ReAwaken Tour host says he feels harassed by NY district attorney | Economic news

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BATAVIA, NY (AP) — A Christian pastor in Western New York said he felt intimidated and harassed after the state’s attorney general, a Democrat, sent a letter saying she believed that far-right political event planned at his church this week could lead to racial violence.

In the August 3 letter, Attorney General Letitia James warned organizers of the ReAwaken America Tour event that her office could take legal action if the speakers’ “extremist” rhetoric incites violent or illegal conduct.

The two-day event at Cornerstone Church in Batavia, halfway between Buffalo and Rochester, is expected to feature President Donald Trump’s son Eric Trump, former national security adviser Michael Flynn and others. James’ letter was addressed to Flynn and event organizer Clay Clark and sent to care of the church.

Cornerstone Church pastor Paul Doyle said there was no validity to the suggestion the event promoted racism or violence.

“I object to the words she uses, like extreme opinions,” he told The Associated Press. “What does that mean? What is extreme? We are conservative Christians. Now we are extreme?”

He said the letter frightened members of his congregation, a group of around 150 to 200 people, which he described as multiethnic and multiracial.

“I feel like she’s trying to intimidate me. We are a small town church,” Doyle said.

A few dozen people gathered outside the church in Batavia earlier this week to protest the event, which will also feature MyPillow CEO Mike Lindell, COVID-19 conspiracy theorists and people who tried to reject the results of the 2020 presidential election.

The U.S. Constitution provides strong protections for free speech, and James, in his letter, did not directly ask for the event to be canceled or certain speakers to be disinvited.

But James said she feared the event, being held on the fifth anniversary of the Unite the Right rally in Charlottesville, Va., “could spur extremist or racially motivated violence.” She cited “past extremist statements made by yourselves and other tour speakers,” specifically mentioning a racist conspiracy theory that recently inspired a gunman to kill 10 black people in a Buffalo supermarket.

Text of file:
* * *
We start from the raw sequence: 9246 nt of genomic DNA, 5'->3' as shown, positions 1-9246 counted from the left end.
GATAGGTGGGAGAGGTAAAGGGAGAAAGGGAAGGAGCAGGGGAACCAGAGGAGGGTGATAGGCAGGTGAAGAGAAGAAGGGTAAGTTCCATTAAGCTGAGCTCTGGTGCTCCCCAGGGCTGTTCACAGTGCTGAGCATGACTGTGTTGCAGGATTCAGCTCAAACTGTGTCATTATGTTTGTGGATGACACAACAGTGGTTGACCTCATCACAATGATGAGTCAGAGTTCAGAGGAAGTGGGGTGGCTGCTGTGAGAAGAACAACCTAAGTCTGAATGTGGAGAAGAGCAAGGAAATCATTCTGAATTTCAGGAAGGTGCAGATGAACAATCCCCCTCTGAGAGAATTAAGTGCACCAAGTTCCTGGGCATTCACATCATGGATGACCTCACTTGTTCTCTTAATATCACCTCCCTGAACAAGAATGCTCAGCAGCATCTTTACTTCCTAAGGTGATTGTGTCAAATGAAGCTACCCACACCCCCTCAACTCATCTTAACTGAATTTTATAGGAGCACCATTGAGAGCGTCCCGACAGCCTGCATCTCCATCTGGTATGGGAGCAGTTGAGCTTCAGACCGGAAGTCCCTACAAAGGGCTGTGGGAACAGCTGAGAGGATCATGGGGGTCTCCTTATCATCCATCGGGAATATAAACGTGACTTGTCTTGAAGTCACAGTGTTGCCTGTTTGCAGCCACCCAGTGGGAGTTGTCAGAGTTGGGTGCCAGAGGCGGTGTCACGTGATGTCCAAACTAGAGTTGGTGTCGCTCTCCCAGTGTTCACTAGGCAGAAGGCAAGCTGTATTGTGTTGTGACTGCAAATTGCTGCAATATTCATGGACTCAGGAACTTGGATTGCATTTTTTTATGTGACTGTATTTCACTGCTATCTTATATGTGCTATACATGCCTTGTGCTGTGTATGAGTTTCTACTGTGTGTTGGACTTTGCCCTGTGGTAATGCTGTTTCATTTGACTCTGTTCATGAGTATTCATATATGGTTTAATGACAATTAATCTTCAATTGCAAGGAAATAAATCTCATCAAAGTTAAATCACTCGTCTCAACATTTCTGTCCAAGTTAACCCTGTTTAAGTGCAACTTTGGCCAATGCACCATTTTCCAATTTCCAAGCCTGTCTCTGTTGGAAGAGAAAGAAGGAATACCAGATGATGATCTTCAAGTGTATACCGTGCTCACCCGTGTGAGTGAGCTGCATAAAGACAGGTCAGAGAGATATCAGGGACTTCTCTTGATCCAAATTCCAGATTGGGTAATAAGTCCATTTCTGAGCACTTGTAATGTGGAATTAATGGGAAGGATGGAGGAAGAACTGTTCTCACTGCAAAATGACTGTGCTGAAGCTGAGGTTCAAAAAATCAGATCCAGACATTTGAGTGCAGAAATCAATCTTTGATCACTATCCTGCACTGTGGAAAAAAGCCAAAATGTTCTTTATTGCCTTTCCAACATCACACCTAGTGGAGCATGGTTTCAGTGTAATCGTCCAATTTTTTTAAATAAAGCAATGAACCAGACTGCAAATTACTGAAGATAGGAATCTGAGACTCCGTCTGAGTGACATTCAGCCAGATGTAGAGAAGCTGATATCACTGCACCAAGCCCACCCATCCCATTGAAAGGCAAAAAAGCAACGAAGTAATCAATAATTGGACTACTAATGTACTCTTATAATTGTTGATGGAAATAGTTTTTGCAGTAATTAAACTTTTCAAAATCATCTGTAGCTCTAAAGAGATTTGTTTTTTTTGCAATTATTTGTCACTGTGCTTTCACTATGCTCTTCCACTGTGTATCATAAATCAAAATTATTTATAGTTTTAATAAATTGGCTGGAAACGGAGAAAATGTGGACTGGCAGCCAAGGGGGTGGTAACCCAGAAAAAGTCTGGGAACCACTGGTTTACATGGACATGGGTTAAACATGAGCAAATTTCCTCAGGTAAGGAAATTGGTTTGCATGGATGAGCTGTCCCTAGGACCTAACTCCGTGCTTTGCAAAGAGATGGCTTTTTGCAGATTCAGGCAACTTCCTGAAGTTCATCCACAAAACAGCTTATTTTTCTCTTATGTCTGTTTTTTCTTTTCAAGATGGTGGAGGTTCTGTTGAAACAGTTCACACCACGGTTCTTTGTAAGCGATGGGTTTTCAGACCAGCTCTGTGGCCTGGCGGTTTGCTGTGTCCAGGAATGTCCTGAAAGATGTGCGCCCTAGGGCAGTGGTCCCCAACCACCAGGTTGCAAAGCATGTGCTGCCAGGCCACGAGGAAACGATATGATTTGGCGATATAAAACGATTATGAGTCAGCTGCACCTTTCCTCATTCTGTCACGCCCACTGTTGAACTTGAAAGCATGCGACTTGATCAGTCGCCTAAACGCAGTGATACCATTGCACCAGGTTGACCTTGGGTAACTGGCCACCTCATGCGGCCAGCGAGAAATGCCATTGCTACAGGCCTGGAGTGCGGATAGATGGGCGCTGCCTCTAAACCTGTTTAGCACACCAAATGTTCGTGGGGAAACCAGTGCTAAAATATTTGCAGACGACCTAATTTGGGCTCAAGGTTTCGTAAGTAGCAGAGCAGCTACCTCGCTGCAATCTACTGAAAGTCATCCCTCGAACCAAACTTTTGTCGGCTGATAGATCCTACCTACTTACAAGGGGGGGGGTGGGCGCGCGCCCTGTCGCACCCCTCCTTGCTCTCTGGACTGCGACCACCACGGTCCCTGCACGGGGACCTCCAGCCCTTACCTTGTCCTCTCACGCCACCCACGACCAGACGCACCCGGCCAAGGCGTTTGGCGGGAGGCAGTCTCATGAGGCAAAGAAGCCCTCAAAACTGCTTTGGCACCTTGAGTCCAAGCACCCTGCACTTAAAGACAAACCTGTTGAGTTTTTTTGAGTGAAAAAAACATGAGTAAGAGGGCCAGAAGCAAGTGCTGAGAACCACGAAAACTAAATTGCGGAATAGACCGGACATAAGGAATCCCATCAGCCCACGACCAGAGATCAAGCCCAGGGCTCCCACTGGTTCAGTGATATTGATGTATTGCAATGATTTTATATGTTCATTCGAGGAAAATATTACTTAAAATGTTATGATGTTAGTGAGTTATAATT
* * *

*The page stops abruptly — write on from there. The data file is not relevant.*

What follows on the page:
Investigators, she said, “stand ready” to respond to any violations of state laws.

“You are therefore responsible for taking all necessary steps to ensure that the event fully complies with the requirements of New York’s civil rights laws and all other applicable state and federal laws,” James wrote, noting the possible fines of $5,000 for violations.

James’ office declined to comment on the pastor’s complaint that the letter was intended to chill free speech, but noted that the letter was addressed to the organizers of the event, not the church or the pastor. .

The letter did not cite any specific acts of violence during past ReAwaken America Tour events.

During a stop on a tour in Phoenix in January, police were called after attendees taunted teachers at a nearby school for wearing medical masks.

Some of the events sparked small but peaceful protests. After a community uproar in Oregon, a ReAwaken tour stop in April was moved from a county fairground in the rural town of Redmond to a minor league ballpark in the state capital, over two hours away.

At some events, the Christian group Faithful America sent a mobile billboard truck to circle the events to “expose speakers as false prophets who twist and twist religion to attack democracy,” its leader said, Reverend Nathan Empsall. .

Doyle said his church’s Facebook page began receiving comments accusing him of racism minutes after he announced the event would be held in Batavia instead of nearby Rochester, where another venue was canceled after a backlash from elected officials, artists and others.

Doyle said the church was considering possible action but was not specific.

“Harassment from our own government. I feel harassed. I’m a law-abiding — I’m a businessman. I respect the law, I fear God and I organize an event,” he said.

Copyright 2022 The Associated Press. All rights reserved. This material may not be published, broadcast, rewritten or redistributed without permission.

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